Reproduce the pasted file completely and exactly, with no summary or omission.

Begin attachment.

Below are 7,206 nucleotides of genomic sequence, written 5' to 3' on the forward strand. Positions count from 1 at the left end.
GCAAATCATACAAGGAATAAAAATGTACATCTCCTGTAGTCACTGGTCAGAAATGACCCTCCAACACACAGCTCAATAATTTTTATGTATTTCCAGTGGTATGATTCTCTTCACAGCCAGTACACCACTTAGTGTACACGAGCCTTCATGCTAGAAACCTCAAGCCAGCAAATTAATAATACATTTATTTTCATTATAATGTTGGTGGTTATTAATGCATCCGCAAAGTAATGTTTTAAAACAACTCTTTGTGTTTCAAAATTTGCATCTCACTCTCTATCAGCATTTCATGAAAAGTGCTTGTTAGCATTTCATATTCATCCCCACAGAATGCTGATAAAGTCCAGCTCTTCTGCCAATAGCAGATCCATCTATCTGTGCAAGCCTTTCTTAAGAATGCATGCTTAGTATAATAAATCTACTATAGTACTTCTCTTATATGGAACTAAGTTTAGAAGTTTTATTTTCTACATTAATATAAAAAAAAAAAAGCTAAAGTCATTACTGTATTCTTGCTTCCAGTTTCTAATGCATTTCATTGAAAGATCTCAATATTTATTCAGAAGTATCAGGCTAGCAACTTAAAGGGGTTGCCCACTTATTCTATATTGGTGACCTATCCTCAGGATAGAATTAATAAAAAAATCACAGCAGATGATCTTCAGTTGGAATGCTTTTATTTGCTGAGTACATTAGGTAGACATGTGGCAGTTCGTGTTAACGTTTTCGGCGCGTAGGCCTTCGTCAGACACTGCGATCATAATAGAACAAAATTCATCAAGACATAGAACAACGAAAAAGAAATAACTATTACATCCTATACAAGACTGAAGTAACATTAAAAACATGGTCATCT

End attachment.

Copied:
Below are 7,206 nucleotides of genomic sequence, written 5' to 3' on the forward strand. Positions count from 1 at the left end.
GCAAATCATACAAGGAATAAAAATGTACATCTCCTGTAGTCACTGGTCAGAAATGACCCTCCAACACACAGCTCAATAATTTTTATGTATTTCCAGTGGTATGATTCTCTTCACAGCCAGTACACCACTTAGTGTACACGAGCCTTCATGCTAGAAACCTCAAGCCAGCAAATTAATAATACATTTATTTTCATTATAATGTTGGTGGTTATTAATGCATCCGCAAAGTAATGTTTTAAAACAACTCTTTGTGTTTCAAAATTTGCATCTCACTCTCTATCAGCATTTCATGAAAAGTGCTTGTTAGCATTTCATATTCATCCCCACAGAATGCTGATAAAGTCCAGCTCTTCTGCCAATAGCAGATCCATCTATCTGTGCAAGCCTTTCTTAAGAATGCATGCTTAGTATAATAAATCTACTATAGTACTTCTCTTATATGGAACTAAGTTTAGAAGTTTTATTTTCTACATTAATATAAAAAAAAAAAAGCTAAAGTCATTACTGTATTCTTGCTTCCAGTTTCTAATGCATTTCATTGAAAGATCTCAATATTTATTCAGAAGTATCAGGCTAGCAACTTAAAGGGGTTGCCCACTTATTCTATATTGGTGACCTATCCTCAGGATAGAATTAATAAAAAAATCACAGCAGATGATCTTCAGTTGGAATGCTTTTATTTGCTGAGTACATTAGGTAGACATGTGGCAGTTCGTGTTAACGTTTTCGGCGCGTAGGCCTTCGTCAGACACTGCGATCATAATAGAACAAAATTCATCAAGACATAGAACAACGAAAAAGAAATAACTATTACATCCTATACAAGACTGAAGTAACATTAAAAACATGGTCATCT